TriMet encourages extra safety and awareness during darker commutes
On Sunday, Nov. 5, 2017 daylight saving time comes to an end and TriMet encourages everyone to take precautions to see and be seen in the darker months.
Your safety checklist
Safety is a team effort. Research shows that auto drivers won’t see a pedestrian in dark clothing at night until they are 55 feet away, giving a driver less than one second to react. It takes the average vehicle going 30 mph 90 feet to stop, so whether walking, biking or driving the following reminders can help keep everyone safe when it’s dark out.
Light up the night
Safety lights or flashlights are great ways to see and be seen. These can be small wearable lights that clip to your clothes or bags, as well as lights you attach to the front and back of your bike. Keeping a small flashlight or using the feature on your phone is another helpful way to make sure you can see at night. A light also helps our bus operators spot you at darker stops. Just please be careful not to shine it directly at the operator.
Brighten up your attire
Wear light colored clothing that will show up in headlights. The brighter the better. White, yellow, green and orange colors really stand out and help others see you. Light, bright coats, hats, scarves and backpacks help too.
Add reflective items to boost your visibility. Many clothing items have reflective elements. Reflective vests, tapes or stickers can be purchased at most retail and sporting goods shops, and are easy to store in a purse, backpack or even a coat pocket until you need them.
Take a moment
Take a moment when crossing streets or tracks to be alert and safe. Look up from your phone, take out an earbud if listening to music and look and listen for oncoming buses and trains. Be aware of other distractions as well. Bicyclists, remember train tracks can be slippery especially in the rain. Get more tips at trimet.org.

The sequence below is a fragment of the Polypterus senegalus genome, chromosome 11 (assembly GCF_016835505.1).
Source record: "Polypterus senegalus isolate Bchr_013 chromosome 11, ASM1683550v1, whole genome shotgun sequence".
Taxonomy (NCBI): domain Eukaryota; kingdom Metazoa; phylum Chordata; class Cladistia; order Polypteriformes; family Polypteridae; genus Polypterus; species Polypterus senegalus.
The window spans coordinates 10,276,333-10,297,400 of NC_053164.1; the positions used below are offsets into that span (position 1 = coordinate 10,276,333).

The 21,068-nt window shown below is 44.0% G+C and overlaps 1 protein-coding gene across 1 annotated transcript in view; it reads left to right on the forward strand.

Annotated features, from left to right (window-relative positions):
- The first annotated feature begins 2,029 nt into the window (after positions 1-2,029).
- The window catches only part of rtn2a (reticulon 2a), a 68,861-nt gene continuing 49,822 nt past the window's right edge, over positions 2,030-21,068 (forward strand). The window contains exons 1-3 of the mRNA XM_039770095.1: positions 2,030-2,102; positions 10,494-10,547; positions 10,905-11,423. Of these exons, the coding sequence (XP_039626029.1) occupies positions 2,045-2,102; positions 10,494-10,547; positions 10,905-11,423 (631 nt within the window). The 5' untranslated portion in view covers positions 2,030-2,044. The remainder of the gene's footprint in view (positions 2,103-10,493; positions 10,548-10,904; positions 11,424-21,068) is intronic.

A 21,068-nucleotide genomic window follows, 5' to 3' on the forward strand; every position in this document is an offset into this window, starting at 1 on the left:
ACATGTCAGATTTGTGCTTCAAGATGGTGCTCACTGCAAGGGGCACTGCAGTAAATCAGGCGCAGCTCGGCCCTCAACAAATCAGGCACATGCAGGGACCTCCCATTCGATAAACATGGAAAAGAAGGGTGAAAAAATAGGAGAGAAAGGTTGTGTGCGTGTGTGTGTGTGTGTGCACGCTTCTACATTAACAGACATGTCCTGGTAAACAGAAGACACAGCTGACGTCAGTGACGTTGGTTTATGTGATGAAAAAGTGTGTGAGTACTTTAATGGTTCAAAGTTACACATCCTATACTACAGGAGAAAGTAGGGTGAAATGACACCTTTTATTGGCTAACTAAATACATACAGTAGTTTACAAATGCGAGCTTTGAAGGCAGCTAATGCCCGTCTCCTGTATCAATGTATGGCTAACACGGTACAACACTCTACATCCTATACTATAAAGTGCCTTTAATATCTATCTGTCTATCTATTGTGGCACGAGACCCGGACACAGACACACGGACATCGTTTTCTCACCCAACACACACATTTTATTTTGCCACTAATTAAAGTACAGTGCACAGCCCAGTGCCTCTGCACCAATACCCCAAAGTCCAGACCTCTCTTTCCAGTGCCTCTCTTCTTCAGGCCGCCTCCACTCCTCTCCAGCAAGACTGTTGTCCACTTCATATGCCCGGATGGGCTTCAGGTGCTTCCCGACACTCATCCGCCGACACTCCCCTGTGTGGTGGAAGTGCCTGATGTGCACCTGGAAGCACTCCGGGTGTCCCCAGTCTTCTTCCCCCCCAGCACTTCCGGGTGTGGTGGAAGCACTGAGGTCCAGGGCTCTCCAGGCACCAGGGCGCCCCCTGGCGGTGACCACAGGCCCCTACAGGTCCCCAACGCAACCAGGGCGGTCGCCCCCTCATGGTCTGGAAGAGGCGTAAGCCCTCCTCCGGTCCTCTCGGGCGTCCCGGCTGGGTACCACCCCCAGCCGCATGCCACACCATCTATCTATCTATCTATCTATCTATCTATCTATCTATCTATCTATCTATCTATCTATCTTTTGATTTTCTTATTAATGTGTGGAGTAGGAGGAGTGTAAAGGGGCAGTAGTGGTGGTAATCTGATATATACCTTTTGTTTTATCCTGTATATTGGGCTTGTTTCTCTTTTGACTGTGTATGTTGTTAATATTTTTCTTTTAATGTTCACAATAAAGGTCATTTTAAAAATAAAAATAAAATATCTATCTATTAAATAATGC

Don’t block your view
Umbrellas, hoodies and other clothing can block your view when walking. Make sure you peek around them before you go. Be alert and aware for vehicles that may not be visible when crossing in front of a stopped bus or train. When a train passes a station, always be alert for the possibility of a second train coming from the opposite direction.
Be on the lookout behind the wheel
Practice extra caution when driving during winter’s rain and low light. Darkness can reduce depth perception and peripheral vision, and the glare of headlights from an oncoming vehicle can significantly impact a driver’s vision. Drivers can increase visibility by using their headlights, leaving a safe distance between vehicles and scanning the environment continuously looking for people walking and bicycling. Slow down at crosswalks and take care when making turns – even at a traffic signal. Follow the speed limits, put the phone out of reach and avoid other distractions that can take your attention off the road.
Night Stop gets you closer to your destination
TriMet’s Night Stop program allows our bus operators to drop you off along the route between stops, if it’s safe to do so. Here’s how to use Night Stop:
- When riding between 8 p.m. and 5 a.m., in neighborhoods outside Portland City Center and the Lloyd District, just ask your operator if they can drop you off at a non-designated stop. Be sure to make your request at least one or two blocks ahead of the destination.
- The operator will determine if there is a safe place stop and let you out.
- If the bus turns left in the same block as your requested stop, the drop-off will be after the turn is made.
For nearly 50 years, TriMet has provided valued transit service to Clackamas, Multnomah and Washington counties that is safe, dependable and easy to use. TriMet connects people with their community, while easing traffic congestion and reducing air pollution – making the region a better place to live. Find out more at trimet.org.